If we are willing to be true partners, putting profits at risk, receiving pay based on the results, seeking to rethink the entire lifecycle of a business not just the app or website which are merely touchpoints for the most part, we can fight commoditisation. Standing on quality and honesty, twingods for this age with guts, the resolve and capability, I’m certain it can be done.

What You Read in 2014

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A big shout out to the readers of this blog, the lurkers, thanks for deigning to read my blog. Your comments and emails make me want to do much better.

Here are the top 10 popular posts, it seems a lot of people are interested in people, I’m glad.

1. Coping with Misophonia at Work: When I finally recognised I had massive auditory issues, I could do something about it. I no longer work at the company I spoke of here so it’s gotten a bit easier but having a better mindset towards it certainly helps.

2. An INFJ Designer:  Boy o boy, I cannot get over figuring out personalities, and it seems you guys can’t either, so I will be doing more work in this area. You will appreciate this comic if you are INFJ too >> INFJ The Rarest type

3. The Future of Web Design 2014: Glad I could volunteer here and get to listen to some amazing people.

4. You are INFJ so what: Yes, you all do like this personality thing 🙂

5. How to Create an Owl in Omnigraffle: Can you imagine that the CEO of Omni actually retweeted my tweet on twitter when I posted this. I look forward to doing more with omnigraffle, can’t wait!

6. Forming Voltron: Here I talk about type of projects you will encounter and how to deal with the voltron type.

7. Wearable Tech for Introverted Intuitives: I will be looking into more of this for sure!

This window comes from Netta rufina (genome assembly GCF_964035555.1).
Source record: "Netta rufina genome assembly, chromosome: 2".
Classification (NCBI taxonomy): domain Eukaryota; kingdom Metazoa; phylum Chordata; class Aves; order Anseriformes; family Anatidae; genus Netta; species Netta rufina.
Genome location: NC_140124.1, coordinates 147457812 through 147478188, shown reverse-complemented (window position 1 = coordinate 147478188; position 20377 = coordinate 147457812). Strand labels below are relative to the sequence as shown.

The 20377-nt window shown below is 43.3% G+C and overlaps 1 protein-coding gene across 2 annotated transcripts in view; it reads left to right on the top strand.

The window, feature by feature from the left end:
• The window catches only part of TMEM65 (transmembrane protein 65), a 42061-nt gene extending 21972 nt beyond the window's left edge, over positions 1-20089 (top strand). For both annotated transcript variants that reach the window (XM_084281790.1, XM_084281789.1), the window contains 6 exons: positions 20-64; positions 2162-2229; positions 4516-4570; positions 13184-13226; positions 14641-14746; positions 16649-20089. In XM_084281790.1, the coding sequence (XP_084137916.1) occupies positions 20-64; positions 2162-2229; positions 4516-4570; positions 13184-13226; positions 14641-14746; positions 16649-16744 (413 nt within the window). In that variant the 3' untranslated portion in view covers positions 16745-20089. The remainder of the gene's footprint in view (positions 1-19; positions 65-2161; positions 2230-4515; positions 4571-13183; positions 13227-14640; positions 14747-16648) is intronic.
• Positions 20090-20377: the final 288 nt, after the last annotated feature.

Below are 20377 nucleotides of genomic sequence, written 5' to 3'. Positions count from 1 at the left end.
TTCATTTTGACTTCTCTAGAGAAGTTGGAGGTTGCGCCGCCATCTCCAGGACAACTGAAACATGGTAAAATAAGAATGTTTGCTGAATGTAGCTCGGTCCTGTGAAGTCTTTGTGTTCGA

8. UX for Rookies: My attempt to do a basics on UX, thanks for reading, really.

9. Make Useful Annotations Good practice for documentation and communication

10. Developing Your Competencies Prioritising your development path

Happy New Year: 7 Favorite Things in 2014

Another year past, despite the ups and down of the year, I’m really glad to have reached the end of it, thank you God!.

So much happened personally, and worldwide, it is certainly one of the most dramatic years ever. I quit my job midway through the year, read 55 books, down from 101 in 2013, travelled to 15+ cities, travelled long distances on very very short notices, went back to UK North, connected with long lost friends, saved friendships, close friends lost people dear to them, weddings of wonderful people I know and so on.

These are some things I’m grateful for.

Nieces

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I got two new nieces this year and one is my month mate, ooh hooo!! more beautiful girls in the house. I’m very happy about the safe deliveries especially because one was getting complicated. Now I’m the proud Aunty to 5 precious little girls, what a blessing 🙂

The Philosophers

I read a lot of philosophy in 2014 and Soren Kierkegaard is my man of the year, he stands out by miles and miles.  His mind was so clear, sharp and precise. I can’t get enough of his words. He is one of those I will surely love to have a conversation with in the next life. Notable mentions include Blaise Pascal, Antonie van Leeuwenhoek and Jean-Jacques Rousseau.

iMac 

Finally got myself an iMac, can’t imagine why I’d been putting it off for so long, and yup I used it to type this post. I’ve become more productive and it looks good in my room.

Hot Water Bottle

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When I first landed in the UK, 2009, a friend back then gave me a care package, a hot water bottle, chocolates etc. I never appreciated just how amazing the thing is, but this year it’s proven to have been one of the best things someone’s ever given me.

Wireless Headphones

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This is the most exciting piece of technology of 2014 for me, I’m so happy to have it. There was a guy at a restaurant who had to ask me where I got it. It makes me ecstatic, the freedom…being able to dance around my house without hindrance, everything should be wirefree!. It is easily my favorite purchase of the year.